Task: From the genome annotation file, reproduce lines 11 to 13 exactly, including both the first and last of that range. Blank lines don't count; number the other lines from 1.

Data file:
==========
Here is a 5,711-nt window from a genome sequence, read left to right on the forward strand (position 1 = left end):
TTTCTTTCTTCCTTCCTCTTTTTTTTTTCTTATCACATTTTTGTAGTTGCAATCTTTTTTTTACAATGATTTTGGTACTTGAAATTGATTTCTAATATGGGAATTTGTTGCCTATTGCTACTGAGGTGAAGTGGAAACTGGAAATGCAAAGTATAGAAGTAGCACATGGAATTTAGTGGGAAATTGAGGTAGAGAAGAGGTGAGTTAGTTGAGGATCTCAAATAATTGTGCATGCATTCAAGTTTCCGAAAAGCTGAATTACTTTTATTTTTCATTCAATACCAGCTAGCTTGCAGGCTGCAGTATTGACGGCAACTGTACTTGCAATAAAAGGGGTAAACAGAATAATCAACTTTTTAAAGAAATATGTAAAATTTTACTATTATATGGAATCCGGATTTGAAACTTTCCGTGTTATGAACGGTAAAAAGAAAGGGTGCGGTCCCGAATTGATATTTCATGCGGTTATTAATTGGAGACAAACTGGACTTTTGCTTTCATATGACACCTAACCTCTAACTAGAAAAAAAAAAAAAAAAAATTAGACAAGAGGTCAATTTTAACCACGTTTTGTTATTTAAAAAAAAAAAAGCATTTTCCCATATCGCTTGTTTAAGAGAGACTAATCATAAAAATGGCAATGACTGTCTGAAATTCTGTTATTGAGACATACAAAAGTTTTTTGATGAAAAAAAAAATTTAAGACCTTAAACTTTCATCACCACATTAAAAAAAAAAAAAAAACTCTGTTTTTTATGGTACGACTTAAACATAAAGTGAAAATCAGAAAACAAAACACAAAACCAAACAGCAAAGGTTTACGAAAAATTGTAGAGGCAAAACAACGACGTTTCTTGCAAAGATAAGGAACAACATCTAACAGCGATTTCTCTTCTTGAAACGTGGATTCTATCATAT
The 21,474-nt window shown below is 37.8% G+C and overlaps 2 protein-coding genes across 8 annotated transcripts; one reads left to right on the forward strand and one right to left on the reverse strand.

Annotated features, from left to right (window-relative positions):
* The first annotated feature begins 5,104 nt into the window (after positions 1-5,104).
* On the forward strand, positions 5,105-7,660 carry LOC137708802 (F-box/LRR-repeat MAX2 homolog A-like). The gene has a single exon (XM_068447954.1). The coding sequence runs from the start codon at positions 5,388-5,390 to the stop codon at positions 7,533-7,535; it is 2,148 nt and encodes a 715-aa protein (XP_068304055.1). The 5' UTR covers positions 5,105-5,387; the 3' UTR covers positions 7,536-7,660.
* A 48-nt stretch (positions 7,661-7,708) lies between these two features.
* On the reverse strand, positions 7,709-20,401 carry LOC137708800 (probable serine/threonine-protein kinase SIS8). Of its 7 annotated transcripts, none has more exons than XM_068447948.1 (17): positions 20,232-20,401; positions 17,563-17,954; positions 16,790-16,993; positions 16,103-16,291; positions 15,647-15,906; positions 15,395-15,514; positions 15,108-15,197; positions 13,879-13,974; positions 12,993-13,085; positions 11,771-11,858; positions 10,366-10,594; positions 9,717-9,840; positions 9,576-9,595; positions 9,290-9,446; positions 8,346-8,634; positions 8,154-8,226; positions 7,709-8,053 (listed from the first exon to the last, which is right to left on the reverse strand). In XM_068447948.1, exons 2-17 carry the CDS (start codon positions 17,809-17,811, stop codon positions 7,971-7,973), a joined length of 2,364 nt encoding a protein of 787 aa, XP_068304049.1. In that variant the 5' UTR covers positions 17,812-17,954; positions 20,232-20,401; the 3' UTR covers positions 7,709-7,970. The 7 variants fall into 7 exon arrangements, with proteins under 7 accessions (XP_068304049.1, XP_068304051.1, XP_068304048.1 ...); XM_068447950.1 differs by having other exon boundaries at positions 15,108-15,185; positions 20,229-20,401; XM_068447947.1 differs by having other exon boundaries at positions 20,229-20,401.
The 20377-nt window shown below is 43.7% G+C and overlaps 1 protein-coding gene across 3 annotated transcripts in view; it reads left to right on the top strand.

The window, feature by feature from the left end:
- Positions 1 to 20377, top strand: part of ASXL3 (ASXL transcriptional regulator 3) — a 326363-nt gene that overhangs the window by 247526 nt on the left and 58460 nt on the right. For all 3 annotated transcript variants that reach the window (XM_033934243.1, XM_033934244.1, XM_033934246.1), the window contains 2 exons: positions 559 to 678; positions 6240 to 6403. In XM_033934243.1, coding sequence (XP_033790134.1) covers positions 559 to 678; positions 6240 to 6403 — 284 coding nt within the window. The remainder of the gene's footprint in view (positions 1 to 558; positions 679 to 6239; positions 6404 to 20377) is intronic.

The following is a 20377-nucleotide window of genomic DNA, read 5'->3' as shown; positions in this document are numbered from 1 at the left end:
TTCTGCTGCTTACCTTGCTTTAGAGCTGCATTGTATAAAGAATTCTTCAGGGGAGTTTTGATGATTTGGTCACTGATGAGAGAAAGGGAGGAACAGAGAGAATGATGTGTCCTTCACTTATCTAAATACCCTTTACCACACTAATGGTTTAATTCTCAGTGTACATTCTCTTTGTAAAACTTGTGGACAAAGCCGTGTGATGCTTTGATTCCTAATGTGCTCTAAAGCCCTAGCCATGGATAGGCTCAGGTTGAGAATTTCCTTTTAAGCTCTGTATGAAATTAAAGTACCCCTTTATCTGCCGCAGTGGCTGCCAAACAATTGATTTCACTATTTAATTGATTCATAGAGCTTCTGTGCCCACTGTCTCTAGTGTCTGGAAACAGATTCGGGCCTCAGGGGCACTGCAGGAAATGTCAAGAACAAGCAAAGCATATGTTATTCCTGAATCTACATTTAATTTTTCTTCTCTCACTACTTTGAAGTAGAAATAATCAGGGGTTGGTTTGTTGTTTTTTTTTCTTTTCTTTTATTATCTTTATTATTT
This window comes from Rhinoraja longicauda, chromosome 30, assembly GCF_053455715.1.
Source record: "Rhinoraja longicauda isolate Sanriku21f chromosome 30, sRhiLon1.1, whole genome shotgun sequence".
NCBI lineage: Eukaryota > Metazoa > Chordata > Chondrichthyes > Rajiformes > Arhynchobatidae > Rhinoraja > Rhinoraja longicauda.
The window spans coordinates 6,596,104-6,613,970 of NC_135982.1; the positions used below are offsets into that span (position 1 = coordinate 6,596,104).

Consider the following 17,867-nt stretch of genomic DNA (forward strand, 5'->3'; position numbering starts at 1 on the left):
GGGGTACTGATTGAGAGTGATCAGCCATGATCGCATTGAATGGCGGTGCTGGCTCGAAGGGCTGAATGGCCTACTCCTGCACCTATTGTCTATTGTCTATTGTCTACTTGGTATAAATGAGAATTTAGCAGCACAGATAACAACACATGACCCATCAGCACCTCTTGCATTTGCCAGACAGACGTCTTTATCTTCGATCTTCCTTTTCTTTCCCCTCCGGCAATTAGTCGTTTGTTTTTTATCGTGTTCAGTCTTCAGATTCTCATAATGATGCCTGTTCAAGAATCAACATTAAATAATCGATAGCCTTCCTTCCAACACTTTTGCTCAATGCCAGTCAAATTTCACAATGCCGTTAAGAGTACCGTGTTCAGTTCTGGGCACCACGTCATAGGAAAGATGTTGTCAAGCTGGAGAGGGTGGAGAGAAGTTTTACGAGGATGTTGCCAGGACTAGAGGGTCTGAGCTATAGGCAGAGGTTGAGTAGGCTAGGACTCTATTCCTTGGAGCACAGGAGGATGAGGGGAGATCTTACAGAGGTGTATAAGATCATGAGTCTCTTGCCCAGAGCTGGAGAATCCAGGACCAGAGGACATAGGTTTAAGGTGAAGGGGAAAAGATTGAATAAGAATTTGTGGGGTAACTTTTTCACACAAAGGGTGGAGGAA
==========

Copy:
- Positions 1 to 20377, top strand: part of ASXL3 (ASXL transcriptional regulator 3) — a 326363-nt gene that overhangs the window by 247526 nt on the left and 58460 nt on the right. For all 3 annotated transcript variants that reach the window (XM_033934243.1, XM_033934244.1, XM_033934246.1), the window contains 2 exons: positions 559 to 678; positions 6240 to 6403. In XM_033934243.1, coding sequence (XP_033790134.1) covers positions 559 to 678; positions 6240 to 6403 — 284 coding nt within the window. The remainder of the gene's footprint in view (positions 1 to 558; positions 679 to 6239; positions 6404 to 20377) is intronic.

The following is a 20377-nucleotide window of genomic DNA, read 5'->3' as shown; positions in this document are numbered from 1 at the left end:
TTCTGCTGCTTACCTTGCTTTAGAGCTGCATTGTATAAAGAATTCTTCAGGGGAGTTTTGATGATTTGGTCACTGATGAGAGAAAGGGAGGAACAGAGAGAATGATGTGTCCTTCACTTATCTAAATACCCTTTACCACACTAATGGTTTAATTCTCAGTGTACATTCTCTTTGTAAAACTTGTGGACAAAGCCGTGTGATGCTTTGATTCCTAATGTGCTCTAAAGCCCTAGCCATGGATAGGCTCAGGTTGAGAATTTCCTTTTAAGCTCTGTATGAAATTAAAGTACCCCTTTATCTGCCGCAGTGGCTGCCAAACAATTGATTTCACTATTTAATTGATTCATAGAGCTTCTGTGCCCACTGTCTCTAGTGTCTGGAAACAGATTCGGGCCTCAGGGGCACTGCAGGAAATGTCAAGAACAAGCAAAGCATATGTTATTCCTGAATCTACATTTAATTTTTCTTCTCTCACTACTTTGAAGTAGAAATAATCAGGGGTTGGTTTGTTGTTTTTTTTTCTTTTCTTTTATTATCTTTATTATTT